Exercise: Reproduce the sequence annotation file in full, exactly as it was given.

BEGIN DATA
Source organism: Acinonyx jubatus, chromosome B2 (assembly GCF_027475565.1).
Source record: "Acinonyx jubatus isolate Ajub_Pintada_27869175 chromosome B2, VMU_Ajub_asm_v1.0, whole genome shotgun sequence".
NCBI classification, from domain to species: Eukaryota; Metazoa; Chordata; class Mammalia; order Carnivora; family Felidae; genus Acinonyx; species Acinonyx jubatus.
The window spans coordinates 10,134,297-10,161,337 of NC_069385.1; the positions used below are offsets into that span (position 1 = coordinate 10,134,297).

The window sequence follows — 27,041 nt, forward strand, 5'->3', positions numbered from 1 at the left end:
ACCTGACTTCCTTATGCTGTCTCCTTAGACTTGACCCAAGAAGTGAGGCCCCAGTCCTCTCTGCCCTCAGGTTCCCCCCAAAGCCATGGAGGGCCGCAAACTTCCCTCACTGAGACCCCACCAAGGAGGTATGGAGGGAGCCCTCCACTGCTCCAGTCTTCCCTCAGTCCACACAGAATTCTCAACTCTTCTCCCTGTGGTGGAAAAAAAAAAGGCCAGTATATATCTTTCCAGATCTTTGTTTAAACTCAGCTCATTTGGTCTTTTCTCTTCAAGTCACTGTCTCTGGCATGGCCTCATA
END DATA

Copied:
Source organism: Acinonyx jubatus, chromosome B2 (assembly GCF_027475565.1).
Source record: "Acinonyx jubatus isolate Ajub_Pintada_27869175 chromosome B2, VMU_Ajub_asm_v1.0, whole genome shotgun sequence".
NCBI classification, from domain to species: Eukaryota; Metazoa; Chordata; class Mammalia; order Carnivora; family Felidae; genus Acinonyx; species Acinonyx jubatus.
The window spans coordinates 10,134,297-10,161,337 of NC_069385.1; the positions used below are offsets into that span (position 1 = coordinate 10,134,297).

The window sequence follows — 27,041 nt, forward strand, 5'->3', positions numbered from 1 at the left end:
ACCTGACTTCCTTATGCTGTCTCCTTAGACTTGACCCAAGAAGTGAGGCCCCAGTCCTCTCTGCCCTCAGGTTCCCCCCAAAGCCATGGAGGGCCGCAAACTTCCCTCACTGAGACCCCACCAAGGAGGTATGGAGGGAGCCCTCCACTGCTCCAGTCTTCCCTCAGTCCACACAGAATTCTCAACTCTTCTCCCTGTGGTGGAAAAAAAAAAGGCCAGTATATATCTTTCCAGATCTTTGTTTAAACTCAGCTCATTTGGTCTTTTCTCTTCAAGTCACTGTCTCTGGCATGGCCTCATA